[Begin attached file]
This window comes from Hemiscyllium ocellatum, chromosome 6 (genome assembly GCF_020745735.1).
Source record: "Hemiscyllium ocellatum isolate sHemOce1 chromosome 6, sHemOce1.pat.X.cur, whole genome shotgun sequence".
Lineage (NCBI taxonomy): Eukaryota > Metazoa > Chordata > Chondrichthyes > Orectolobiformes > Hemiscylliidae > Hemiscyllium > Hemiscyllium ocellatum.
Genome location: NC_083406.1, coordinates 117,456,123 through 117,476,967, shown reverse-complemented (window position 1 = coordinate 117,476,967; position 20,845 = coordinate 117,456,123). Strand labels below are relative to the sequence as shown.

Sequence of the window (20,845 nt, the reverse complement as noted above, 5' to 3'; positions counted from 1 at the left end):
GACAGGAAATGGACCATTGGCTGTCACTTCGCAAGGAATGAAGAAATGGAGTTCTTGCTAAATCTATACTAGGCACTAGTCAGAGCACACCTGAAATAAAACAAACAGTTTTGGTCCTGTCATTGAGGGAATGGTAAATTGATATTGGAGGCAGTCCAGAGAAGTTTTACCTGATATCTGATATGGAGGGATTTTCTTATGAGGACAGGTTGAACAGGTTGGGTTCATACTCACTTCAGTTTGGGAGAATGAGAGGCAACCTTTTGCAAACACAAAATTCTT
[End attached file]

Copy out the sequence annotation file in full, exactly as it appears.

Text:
This window comes from Hemiscyllium ocellatum, chromosome 6 (genome assembly GCF_020745735.1).
Source record: "Hemiscyllium ocellatum isolate sHemOce1 chromosome 6, sHemOce1.pat.X.cur, whole genome shotgun sequence".
Lineage (NCBI taxonomy): Eukaryota > Metazoa > Chordata > Chondrichthyes > Orectolobiformes > Hemiscylliidae > Hemiscyllium > Hemiscyllium ocellatum.
Genome location: NC_083406.1, coordinates 117,456,123 through 117,476,967, shown reverse-complemented (window position 1 = coordinate 117,476,967; position 20,845 = coordinate 117,456,123). Strand labels below are relative to the sequence as shown.

Sequence of the window (20,845 nt, the reverse complement as noted above, 5' to 3'; positions counted from 1 at the left end):
GACAGGAAATGGACCATTGGCTGTCACTTCGCAAGGAATGAAGAAATGGAGTTCTTGCTAAATCTATACTAGGCACTAGTCAGAGCACACCTGAAATAAAACAAACAGTTTTGGTCCTGTCATTGAGGGAATGGTAAATTGATATTGGAGGCAGTCCAGAGAAGTTTTACCTGATATCTGATATGGAGGGATTTTCTTATGAGGACAGGTTGAACAGGTTGGGTTCATACTCACTTCAGTTTGGGAGAATGAGAGGCAACCTTTTGCAAACACAAAATTCTT